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Mutualist Blog: Free Market Anti-Capitalism

To dissolve, submerge, and cause to disappear the political or governmental system in the economic system by reducing, simplifying, decentralizing and suppressing, one after another, all the wheels of this great machine, which is called the Government or the State. --Proudhon, General Idea of the Revolution

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Location: Northwest Arkansas, United States

Tuesday, August 14, 2007

New Issue of The Freeman: and I'm in it.

Well, I felt like I'd reached a big milestone with the JLS symposium issue on my book last year. This feels like another one: I'm in The Freeman.

The June issue of The Freeman is out, and it includes an article by yours truly as well as a lot of other good stuff (some of you may object to that word "other"). Editor Sheldon Richman kindly offered to run a condensed version of my posts applying the calculation problem to the corporation, in the form of an article: "Economic Calculation in the Corporate Commonwealth." It's available online, but who wants to read it hunched over a monitor when you can get a hard copy at the newsstand (or order it here)?


Blogger Matt Jenny said...

That's great, congratulations! And a great article too.

The left-libertarian infiltration of the libertarian "mainstream" continues... :)

August 15, 2007 9:58 AM  
Blogger Ben Darrington said...

Awesome. I can't wait to read the article.

August 15, 2007 10:21 AM  
Blogger Bernard said...

ok 'the left-libertarian infiltration' continues but at a certain point the left-libertarians are going to have to giveaway the right and join the left where by definition they belong. As Arthur Silber has done.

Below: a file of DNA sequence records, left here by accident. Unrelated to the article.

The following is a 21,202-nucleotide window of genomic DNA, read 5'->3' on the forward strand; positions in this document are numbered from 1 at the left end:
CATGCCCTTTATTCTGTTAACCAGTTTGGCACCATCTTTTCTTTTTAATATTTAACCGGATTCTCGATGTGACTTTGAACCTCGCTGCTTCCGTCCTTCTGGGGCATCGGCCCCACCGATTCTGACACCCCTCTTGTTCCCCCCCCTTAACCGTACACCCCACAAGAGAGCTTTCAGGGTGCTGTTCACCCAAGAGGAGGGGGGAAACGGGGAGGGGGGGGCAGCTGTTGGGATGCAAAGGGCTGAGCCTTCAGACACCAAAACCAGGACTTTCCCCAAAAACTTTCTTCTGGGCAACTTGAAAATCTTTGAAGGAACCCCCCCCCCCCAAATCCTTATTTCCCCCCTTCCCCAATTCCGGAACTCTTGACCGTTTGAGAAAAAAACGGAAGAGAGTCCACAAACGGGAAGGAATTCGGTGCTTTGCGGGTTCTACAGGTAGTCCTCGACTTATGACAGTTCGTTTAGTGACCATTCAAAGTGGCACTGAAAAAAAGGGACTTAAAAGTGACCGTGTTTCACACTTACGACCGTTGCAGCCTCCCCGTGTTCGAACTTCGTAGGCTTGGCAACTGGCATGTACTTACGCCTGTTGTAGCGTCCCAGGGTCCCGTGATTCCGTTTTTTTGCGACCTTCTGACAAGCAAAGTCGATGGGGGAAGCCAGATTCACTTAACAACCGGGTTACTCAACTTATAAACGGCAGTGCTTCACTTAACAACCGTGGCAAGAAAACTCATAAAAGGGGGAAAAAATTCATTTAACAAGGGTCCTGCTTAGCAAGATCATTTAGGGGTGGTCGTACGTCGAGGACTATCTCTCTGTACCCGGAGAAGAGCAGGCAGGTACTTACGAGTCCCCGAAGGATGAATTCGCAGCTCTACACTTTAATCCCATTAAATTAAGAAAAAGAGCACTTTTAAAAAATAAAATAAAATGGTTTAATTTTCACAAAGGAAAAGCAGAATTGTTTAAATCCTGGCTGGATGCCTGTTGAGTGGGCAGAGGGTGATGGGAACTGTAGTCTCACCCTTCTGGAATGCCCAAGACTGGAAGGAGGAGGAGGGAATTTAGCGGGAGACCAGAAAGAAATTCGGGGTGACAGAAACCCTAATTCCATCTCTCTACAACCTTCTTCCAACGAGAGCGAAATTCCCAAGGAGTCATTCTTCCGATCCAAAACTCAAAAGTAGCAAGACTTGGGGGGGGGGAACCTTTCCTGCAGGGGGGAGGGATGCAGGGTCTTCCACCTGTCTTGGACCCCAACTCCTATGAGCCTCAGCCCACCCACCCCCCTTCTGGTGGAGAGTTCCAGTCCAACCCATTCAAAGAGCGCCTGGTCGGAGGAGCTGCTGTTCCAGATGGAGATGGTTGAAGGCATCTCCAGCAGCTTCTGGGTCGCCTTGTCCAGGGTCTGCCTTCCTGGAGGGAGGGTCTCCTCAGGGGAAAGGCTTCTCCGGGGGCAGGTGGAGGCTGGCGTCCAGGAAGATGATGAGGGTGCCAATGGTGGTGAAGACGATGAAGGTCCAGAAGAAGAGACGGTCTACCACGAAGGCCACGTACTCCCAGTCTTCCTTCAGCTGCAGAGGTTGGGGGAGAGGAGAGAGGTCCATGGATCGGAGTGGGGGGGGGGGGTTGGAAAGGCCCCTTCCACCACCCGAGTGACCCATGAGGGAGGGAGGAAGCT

I couldn't believe the mawkish photograph of Ron & Nancy Reagan at the FEE link. Talk about a giveaway. Actually a mistake, if the intention is to mislead well meaning people into supporting the Republican Right. A little more subtlety would surely be more efficacious.

August 15, 2007 4:22 PM  
Blogger Kevin Carson said...


Sheldon Richman has no say over the content of the FEE site. The FEE is not a monolithic entity; his only control is over the content of The Freeman. And although The Freeman provides space for a diversity of views, Sheldon has actively promoted far greater visibility for left libertarian views under his editorship. The picture of Ron and Nancy does not, as your "giveaway" remarks suggests, reflect a hidden agenda.

August 16, 2007 10:01 AM  
Blogger scumble said...

I'm glad to see blog posts refined into such an article. I can see most of it is pretty much the same as I've read before, but this particular line of argument is getting smoother, if that make some sort of sense. Flowing nicely...


August 17, 2007 1:14 AM  
Blogger Nick Manley said...

Congrats! Kevin. I wish I knew where I could find a copy of The Freeman nearby. I may have to do some net research on it.